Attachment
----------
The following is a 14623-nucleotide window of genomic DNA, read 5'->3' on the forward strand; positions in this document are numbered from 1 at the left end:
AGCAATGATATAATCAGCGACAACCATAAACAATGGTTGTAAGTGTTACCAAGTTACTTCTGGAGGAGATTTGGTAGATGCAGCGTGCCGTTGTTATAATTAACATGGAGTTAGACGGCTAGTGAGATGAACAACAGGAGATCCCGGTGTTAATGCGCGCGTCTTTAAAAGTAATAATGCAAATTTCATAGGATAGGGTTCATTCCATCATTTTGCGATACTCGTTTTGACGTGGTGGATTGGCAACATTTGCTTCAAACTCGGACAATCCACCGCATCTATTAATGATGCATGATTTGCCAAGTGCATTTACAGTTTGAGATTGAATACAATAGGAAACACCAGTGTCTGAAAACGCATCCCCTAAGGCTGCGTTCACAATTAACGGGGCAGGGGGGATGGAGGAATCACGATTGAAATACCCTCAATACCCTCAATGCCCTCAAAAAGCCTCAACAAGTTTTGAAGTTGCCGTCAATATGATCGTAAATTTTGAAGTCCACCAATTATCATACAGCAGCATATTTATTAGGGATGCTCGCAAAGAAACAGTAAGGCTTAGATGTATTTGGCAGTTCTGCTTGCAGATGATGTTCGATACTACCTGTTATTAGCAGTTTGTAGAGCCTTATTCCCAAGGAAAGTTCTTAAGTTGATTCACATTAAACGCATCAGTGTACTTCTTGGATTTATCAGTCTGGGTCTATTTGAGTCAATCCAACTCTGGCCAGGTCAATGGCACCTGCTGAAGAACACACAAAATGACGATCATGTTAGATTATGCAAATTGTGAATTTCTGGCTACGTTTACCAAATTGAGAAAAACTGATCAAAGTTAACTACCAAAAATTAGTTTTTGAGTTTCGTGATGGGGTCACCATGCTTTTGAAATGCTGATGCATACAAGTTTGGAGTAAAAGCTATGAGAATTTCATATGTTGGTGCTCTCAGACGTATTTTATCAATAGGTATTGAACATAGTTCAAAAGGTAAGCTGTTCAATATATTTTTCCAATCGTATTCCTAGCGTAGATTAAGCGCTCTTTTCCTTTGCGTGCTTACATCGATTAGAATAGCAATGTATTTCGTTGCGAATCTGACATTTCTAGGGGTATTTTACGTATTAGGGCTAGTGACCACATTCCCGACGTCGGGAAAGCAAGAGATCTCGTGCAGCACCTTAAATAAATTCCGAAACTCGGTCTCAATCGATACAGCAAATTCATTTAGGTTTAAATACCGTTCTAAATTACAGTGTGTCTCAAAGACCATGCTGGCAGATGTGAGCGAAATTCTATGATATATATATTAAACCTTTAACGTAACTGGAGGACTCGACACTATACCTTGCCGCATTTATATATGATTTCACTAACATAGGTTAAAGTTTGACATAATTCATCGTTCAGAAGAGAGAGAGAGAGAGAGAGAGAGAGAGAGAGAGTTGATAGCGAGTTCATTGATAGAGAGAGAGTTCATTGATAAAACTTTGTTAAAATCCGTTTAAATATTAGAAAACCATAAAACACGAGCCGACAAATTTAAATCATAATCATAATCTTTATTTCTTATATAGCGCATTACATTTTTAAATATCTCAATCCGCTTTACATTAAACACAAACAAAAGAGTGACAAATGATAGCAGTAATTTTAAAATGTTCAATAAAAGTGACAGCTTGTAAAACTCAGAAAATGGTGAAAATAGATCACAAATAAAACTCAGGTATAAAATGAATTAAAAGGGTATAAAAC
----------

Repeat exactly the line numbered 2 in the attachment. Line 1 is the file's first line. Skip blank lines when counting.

AGCAATGATATAATCAGCGACAACCATAAACAATGGTTGTAAGTGTTACCAAGTTACTTCTGGAGGAGATTTGGTAGATGCAGCGTGCCGTTGTTATAATTAACATGGAGTTAGACGGCTAGTGAGATGAACAACAGGAGATCCCGGTGTTAATGCGCGCGTCTTTAAAAGTAATAATGCAAATTTCATAGGATAGGGTTCATTCCATCATTTTGCGATACTCGTTTTGACGTGGTGGATTGGCAACATTTGCTTCAAACTCGGACAATCCACCGCATCTATTAATGATGCATGATTTGCCAAGTGCATTTACAGTTTGAGATTGAATACAATAGGAAACACCAGTGTCTGAAAACGCATCCCCTAAGGCTGCGTTCACAATTAACGGGGCAGGGGGGATGGAGGAATCACGATTGAAATACCCTCAATACCCTCAATGCCCTCAAAAAGCCTCAACAAGTTTTGAAGTTGCCGTCAATATGATCGTAAATTTTGAAGTCCACCAATTATCATACAGCAGCATATTTATTAGGGATGCTCGCAAAGAAACAGTAAGGCTTAGATGTATTTGGCAGTTCTGCTTGCAGATGATGTTCGATACTACCTGTTATTAGCAGTTTGTAGAGCCTTATTCCCAAGGAAAGTTCTTAAGTTGATTCACATTAAACGCATCAGTGTACTTCTTGGATTTATCAGTCTGGGTCTATTTGAGTCAATCCAACTCTGGCCAGGTCAATGGCACCTGCTGAAGAACACACAAAATGACGATCATGTTAGATTATGCAAATTGTGAATTTCTGGCTACGTTTACCAAATTGAGAAAAACTGATCAAAGTTAACTACCAAAAATTAGTTTTTGAGTTTCGTGATGGGGTCACCATGCTTTTGAAATGCTGATGCATACAAGTTTGGAGTAAAAGCTATGAGAATTTCATATGTTGGTGCTCTCAGACGTATTTTATCAATAGGTATTGAACATAGTTCAAAAGGTAAGCTGTTCAATATATTTTTCCAATCGTATTCCTAGCGTAGATTAAGCGCTCTTTTCCTTTGCGTGCTTACATCGATTAGAATAGCAATGTATTTCGTTGCGAATCTGACATTTCTAGGGGTATTTTACGTATTAGGGCTAGTGACCACATTCCCGACGTCGGGAAAGCAAGAGATCTCGTGCAGCACCTTAAATAAATTCCGAAACTCGGTCTCAATCGATACAGCAAATTCATTTAGGTTTAAATACCGTTCTAAATTACAGTGTGTCTCAAAGACCATGCTGGCAGATGTGAGCGAAATTCTATGATATATATATTAAACCTTTAACGTAACTGGAGGACTCGACACTATACCTTGCCGCATTTATATATGATTTCACTAACATAGGTTAAAGTTTGACATAATTCATCGTTCAGAAGAGAGAGAGAGAGAGAGAGAGAGAGAGAGAGAGTTGATAGCGAGTTCATTGATAGAGAGAGAGTTCATTGATAAAACTTTGTTAAAATCCGTTTAAATATTAGAAAACCATAAAACACGAGCCGACAAATTTAAATCATAATCATAATCTTTATTTCTTATATAGCGCATTACATTTTTAAATATCTCAATCCGCTTTACATTAAACACAAACAAAAGAGTGACAAATGATAGCAGTAATTTTAAAATGTTCAATAAAAGTGACAGCTTGTAAAACTCAGAAAATGGTGAAAATAGATCACAAATAAAACTCAGGTATAAAATGAATTAAAAGGGTATAAAAC